The burials at the Neolithic cemetery Kadruka 23 in Sudan have yielded adornments and bone and lithic artefacts that occur as distinct stages of the chaîne opératoire. This article reports on a hitherto unrecognised funerary practice that highlights the importance of craftsmanship for Neolithic communities in life and beyond.
The chapter analyzes upstream-downstream issues in the Nile river basin. The large increase in population in the future and the resulting push for development will increase demand of the Nile flow in upstream riparian countries where headwaters are sourced. Variability in temperature and precipitation due to climate change will impact the heavily populated areas the most, which in the case of the Nile, is at the Delta in Egypt. This will have a deep economic impact as Egypt is the most prosperous country along the Nile. However, the increased development and engineering upstream will affect how much of the Nile is available at a specific time for Egypt. These tensions are already seen in the construction of the Grand Ethiopian Renaissance Dam. An agreement still has not been reached as countries are struggling with sharing ownership of the river. If sufficient flow is not released to Egypt, saltwater intrusion in Egypt can endanger current groundwater storage, pushing the country to invest in more desalination.
This chapter explores the influence of public opinion on official policy towards detention, by looking at the cases of two leaders removed in the 1880s from Egypt, which was neither a colony nor a protectorate, but was under de facto British control after the invasion of 1882. The first case involves Ahmed Urabi Pasha, the Egyptian nationalist leader whose removal from power was the aim of the invasion. Given that the invasion itself represented a political volte-face for Gladstone, and in view of the support Urabi had attracted from influential Britons, the British wanted to ensure that Urabi was seen to have a fair trial in an Egyptian court. They consequently used their influence to broker a settlement under which Urabi was expelled from Egypt, and lived in voluntary exile in Ceylon. By contrast, in the second case, that of the Sudanese leader and notorious slave trader Al-Zubayr Rahma Mansur, the Foreign Office and Colonial Office were content to hold him in detention under an ad hominem ordinance at Gibraltar, at the behest of the military. With no political supporters to defend his case in London, the British authorities had no qualms about detaining him without trial.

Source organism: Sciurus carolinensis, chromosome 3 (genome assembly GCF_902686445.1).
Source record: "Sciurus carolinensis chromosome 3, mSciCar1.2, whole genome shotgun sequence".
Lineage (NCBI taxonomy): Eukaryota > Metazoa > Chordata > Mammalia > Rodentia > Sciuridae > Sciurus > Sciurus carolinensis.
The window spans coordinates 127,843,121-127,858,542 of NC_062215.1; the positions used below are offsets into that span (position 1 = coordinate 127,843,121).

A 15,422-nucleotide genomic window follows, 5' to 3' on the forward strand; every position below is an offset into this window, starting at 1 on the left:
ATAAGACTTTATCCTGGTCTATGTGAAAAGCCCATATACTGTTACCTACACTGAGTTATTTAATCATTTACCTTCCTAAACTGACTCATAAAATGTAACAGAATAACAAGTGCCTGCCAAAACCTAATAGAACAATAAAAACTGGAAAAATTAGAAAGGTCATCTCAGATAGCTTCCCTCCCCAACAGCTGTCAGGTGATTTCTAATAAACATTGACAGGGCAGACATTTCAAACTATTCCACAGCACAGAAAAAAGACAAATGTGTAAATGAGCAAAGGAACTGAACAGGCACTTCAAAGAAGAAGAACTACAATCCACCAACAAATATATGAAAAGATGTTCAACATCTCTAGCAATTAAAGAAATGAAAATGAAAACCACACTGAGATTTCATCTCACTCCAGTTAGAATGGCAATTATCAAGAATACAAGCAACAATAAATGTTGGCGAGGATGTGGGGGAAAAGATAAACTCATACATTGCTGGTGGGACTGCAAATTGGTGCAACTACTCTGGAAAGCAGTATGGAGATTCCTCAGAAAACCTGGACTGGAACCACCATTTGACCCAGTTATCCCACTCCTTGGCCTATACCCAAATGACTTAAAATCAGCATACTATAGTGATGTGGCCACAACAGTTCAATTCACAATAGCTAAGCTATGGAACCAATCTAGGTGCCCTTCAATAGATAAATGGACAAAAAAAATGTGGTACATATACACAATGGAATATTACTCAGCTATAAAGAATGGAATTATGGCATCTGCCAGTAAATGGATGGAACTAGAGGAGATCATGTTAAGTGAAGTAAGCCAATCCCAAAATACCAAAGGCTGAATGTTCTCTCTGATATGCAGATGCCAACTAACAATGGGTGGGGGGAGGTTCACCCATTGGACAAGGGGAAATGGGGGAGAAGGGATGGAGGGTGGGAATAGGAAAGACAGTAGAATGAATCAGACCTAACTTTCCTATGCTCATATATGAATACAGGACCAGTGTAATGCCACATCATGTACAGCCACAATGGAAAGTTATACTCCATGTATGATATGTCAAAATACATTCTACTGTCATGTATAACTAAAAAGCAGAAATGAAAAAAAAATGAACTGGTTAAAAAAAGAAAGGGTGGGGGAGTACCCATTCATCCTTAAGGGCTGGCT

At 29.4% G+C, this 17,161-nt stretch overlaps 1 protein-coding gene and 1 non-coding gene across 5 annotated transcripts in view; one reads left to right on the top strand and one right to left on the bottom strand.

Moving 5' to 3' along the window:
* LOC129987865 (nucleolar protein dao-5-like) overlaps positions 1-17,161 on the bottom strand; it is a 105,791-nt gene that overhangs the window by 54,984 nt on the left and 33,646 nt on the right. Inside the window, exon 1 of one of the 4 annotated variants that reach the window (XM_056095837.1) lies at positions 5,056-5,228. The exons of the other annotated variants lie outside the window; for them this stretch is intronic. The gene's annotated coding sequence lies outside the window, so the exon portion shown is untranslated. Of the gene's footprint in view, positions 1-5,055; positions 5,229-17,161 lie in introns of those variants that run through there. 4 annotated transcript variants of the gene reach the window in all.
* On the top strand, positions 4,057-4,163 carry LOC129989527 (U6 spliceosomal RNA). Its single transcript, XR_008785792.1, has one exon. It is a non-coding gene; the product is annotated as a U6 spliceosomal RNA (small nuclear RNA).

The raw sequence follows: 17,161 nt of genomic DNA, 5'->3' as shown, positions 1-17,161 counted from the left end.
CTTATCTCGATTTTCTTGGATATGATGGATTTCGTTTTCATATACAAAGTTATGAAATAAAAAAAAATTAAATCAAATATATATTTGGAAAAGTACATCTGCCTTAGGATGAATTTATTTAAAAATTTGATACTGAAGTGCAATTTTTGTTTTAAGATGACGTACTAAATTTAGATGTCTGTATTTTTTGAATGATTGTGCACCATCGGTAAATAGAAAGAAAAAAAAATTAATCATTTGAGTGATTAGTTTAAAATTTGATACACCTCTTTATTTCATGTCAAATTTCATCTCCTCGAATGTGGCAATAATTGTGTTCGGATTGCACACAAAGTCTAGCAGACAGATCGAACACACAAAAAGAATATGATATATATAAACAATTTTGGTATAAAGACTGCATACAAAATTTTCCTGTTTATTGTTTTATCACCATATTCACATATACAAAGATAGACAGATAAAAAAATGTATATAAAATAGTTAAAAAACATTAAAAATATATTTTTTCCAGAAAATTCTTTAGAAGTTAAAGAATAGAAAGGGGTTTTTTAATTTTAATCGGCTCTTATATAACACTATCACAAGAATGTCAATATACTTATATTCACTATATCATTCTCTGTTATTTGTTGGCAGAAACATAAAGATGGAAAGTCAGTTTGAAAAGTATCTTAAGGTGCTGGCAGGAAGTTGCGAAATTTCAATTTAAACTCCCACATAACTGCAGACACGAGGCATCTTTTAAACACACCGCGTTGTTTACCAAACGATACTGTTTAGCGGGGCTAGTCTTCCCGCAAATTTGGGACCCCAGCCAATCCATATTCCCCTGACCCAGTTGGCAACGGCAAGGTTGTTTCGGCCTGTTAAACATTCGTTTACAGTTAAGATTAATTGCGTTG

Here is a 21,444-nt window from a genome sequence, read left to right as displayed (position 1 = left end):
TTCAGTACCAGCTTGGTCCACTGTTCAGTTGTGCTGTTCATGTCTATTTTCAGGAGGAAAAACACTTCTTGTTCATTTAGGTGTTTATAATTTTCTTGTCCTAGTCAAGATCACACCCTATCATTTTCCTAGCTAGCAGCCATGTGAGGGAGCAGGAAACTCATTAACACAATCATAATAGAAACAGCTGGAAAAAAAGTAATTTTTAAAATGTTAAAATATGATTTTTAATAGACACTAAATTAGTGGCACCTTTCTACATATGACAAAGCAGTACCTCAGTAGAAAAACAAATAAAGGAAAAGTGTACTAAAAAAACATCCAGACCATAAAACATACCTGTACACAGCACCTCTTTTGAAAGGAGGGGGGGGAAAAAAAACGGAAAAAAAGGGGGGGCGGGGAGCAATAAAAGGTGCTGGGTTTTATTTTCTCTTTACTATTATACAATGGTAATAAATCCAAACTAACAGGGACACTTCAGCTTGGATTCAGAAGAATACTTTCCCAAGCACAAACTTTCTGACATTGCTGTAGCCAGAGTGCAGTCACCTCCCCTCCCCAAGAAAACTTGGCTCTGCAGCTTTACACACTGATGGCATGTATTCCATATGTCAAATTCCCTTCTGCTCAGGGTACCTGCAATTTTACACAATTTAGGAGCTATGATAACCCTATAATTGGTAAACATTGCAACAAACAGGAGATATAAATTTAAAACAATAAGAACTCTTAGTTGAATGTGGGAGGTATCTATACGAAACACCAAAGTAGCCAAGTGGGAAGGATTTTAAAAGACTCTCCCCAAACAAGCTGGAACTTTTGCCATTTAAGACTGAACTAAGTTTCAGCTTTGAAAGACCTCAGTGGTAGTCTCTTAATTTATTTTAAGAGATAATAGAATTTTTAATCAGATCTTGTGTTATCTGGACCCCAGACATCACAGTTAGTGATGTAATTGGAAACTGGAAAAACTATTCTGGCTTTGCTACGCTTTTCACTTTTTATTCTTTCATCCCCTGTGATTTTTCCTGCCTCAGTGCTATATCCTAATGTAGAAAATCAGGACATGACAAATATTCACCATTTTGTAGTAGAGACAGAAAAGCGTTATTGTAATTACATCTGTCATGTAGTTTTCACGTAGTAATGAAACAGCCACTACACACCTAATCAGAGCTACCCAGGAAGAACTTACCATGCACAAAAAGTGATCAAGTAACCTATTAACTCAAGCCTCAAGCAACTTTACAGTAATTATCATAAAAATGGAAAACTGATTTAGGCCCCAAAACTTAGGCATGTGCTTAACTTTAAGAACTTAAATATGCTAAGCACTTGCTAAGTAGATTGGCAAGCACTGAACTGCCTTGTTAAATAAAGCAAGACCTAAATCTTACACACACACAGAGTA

The chapter surveys the literature and approaches that deal with the economics and politics of managing internationally shared water resources (aka transboundary water). Principles that are relevant to the analysis of management of shared international water are discussed and demonstrated. One aspect that is unique to international water is the use of agreements between all or part of the riparian states that share the basin. The chapter introduces several means by which cooperation among the riparian states is defined and calculated, using the information embedded in the treaties that they signed. The chapter provides also an example, applied to the case of the Blue Nile Basin, of the effect of using certain allocation methods on the welfare of the river basin riparian states, Ethiopia, Sudan, and Egypt, and its effects on the stability of their allocation agreement.